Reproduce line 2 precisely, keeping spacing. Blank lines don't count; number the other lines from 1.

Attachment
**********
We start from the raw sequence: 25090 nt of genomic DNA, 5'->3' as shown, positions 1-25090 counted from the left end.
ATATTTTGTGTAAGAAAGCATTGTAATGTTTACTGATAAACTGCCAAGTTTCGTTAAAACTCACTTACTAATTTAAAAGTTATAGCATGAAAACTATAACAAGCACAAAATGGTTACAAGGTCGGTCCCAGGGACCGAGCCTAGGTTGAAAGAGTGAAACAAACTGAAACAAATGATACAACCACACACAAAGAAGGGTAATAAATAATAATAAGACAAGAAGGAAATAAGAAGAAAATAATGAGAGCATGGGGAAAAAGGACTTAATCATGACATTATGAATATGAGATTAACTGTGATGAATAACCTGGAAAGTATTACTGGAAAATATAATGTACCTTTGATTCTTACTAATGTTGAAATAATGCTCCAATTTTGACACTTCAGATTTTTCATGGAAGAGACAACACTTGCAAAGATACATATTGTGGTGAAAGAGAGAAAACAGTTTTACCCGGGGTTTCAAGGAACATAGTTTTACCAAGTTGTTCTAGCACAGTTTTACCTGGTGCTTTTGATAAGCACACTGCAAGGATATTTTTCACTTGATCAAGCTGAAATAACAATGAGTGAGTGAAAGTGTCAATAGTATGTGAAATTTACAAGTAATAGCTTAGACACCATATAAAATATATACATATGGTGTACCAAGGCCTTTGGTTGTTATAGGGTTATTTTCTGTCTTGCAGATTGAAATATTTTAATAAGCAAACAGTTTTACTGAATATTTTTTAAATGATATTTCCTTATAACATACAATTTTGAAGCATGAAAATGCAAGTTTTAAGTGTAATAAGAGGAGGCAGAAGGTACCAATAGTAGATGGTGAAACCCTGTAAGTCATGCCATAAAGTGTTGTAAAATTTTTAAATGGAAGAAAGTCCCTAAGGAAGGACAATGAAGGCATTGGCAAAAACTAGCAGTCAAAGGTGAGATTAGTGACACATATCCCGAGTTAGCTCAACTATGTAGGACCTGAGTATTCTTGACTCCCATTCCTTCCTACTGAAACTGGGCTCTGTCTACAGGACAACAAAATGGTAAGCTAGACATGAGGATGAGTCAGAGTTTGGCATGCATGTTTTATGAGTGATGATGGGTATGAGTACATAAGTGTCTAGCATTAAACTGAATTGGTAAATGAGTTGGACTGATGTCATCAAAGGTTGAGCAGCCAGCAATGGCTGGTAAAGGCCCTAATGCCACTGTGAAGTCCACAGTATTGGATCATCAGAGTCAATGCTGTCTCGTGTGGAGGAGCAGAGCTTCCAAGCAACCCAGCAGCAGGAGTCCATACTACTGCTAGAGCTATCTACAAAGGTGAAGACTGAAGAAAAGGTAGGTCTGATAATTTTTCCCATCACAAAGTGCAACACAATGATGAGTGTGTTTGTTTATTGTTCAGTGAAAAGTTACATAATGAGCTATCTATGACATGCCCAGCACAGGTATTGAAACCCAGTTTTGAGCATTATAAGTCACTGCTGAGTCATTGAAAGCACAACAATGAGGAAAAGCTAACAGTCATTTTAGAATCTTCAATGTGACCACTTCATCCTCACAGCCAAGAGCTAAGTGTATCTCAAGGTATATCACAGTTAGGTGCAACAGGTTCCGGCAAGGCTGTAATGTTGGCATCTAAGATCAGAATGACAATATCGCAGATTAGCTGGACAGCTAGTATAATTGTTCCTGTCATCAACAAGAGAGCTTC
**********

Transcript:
ATATTTTGTGTAAGAAAGCATTGTAATGTTTACTGATAAACTGCCAAGTTTCGTTAAAACTCACTTACTAATTTAAAAGTTATAGCATGAAAACTATAACAAGCACAAAATGGTTACAAGGTCGGTCCCAGGGACCGAGCCTAGGTTGAAAGAGTGAAACAAACTGAAACAAATGATACAACCACACACAAAGAAGGGTAATAAATAATAATAAGACAAGAAGGAAATAAGAAGAAAATAATGAGAGCATGGGGAAAAAGGACTTAATCATGACATTATGAATATGAGATTAACTGTGATGAATAACCTGGAAAGTATTACTGGAAAATATAATGTACCTTTGATTCTTACTAATGTTGAAATAATGCTCCAATTTTGACACTTCAGATTTTTCATGGAAGAGACAACACTTGCAAAGATACATATTGTGGTGAAAGAGAGAAAACAGTTTTACCCGGGGTTTCAAGGAACATAGTTTTACCAAGTTGTTCTAGCACAGTTTTACCTGGTGCTTTTGATAAGCACACTGCAAGGATATTTTTCACTTGATCAAGCTGAAATAACAATGAGTGAGTGAAAGTGTCAATAGTATGTGAAATTTACAAGTAATAGCTTAGACACCATATAAAATATATACATATGGTGTACCAAGGCCTTTGGTTGTTATAGGGTTATTTTCTGTCTTGCAGATTGAAATATTTTAATAAGCAAACAGTTTTACTGAATATTTTTTAAATGATATTTCCTTATAACATACAATTTTGAAGCATGAAAATGCAAGTTTTAAGTGTAATAAGAGGAGGCAGAAGGTACCAATAGTAGATGGTGAAACCCTGTAAGTCATGCCATAAAGTGTTGTAAAATTTTTAAATGGAAGAAAGTCCCTAAGGAAGGACAATGAAGGCATTGGCAAAAACTAGCAGTCAAAGGTGAGATTAGTGACACATATCCCGAGTTAGCTCAACTATGTAGGACCTGAGTATTCTTGACTCCCATTCCTTCCTACTGAAACTGGGCTCTGTCTACAGGACAACAAAATGGTAAGCTAGACATGAGGATGAGTCAGAGTTTGGCATGCATGTTTTATGAGTGATGATGGGTATGAGTACATAAGTGTCTAGCATTAAACTGAATTGGTAAATGAGTTGGACTGATGTCATCAAAGGTTGAGCAGCCAGCAATGGCTGGTAAAGGCCCTAATGCCACTGTGAAGTCCACAGTATTGGATCATCAGAGTCAATGCTGTCTCGTGTGGAGGAGCAGAGCTTCCAAGCAACCCAGCAGCAGGAGTCCATACTACTGCTAGAGCTATCTACAAAGGTGAAGACTGAAGAAAAGGTAGGTCTGATAATTTTTCCCATCACAAAGTGCAACACAATGATGAGTGTGTTTGTTTATTGTTCAGTGAAAAGTTACATAATGAGCTATCTATGACATGCCCAGCACAGGTATTGAAACCCAGTTTTGAGCATTATAAGTCACTGCTGAGTCATTGAAAGCACAACAATGAGGAAAAGCTAACAGTCATTTTAGAATCTTCAATGTGACCACTTCATCCTCACAGCCAAGAGCTAAGTGTATCTCAAGGTATATCACAGTTAGGTGCAACAGGTTCCGGCAAGGCTGTAATGTTGGCATCTAAGATCAGAATGACAATATCGCAGATTAGCTGGACAGCTAGTATAATTGTTCCTGTCATCAACAAGAGAGCTTC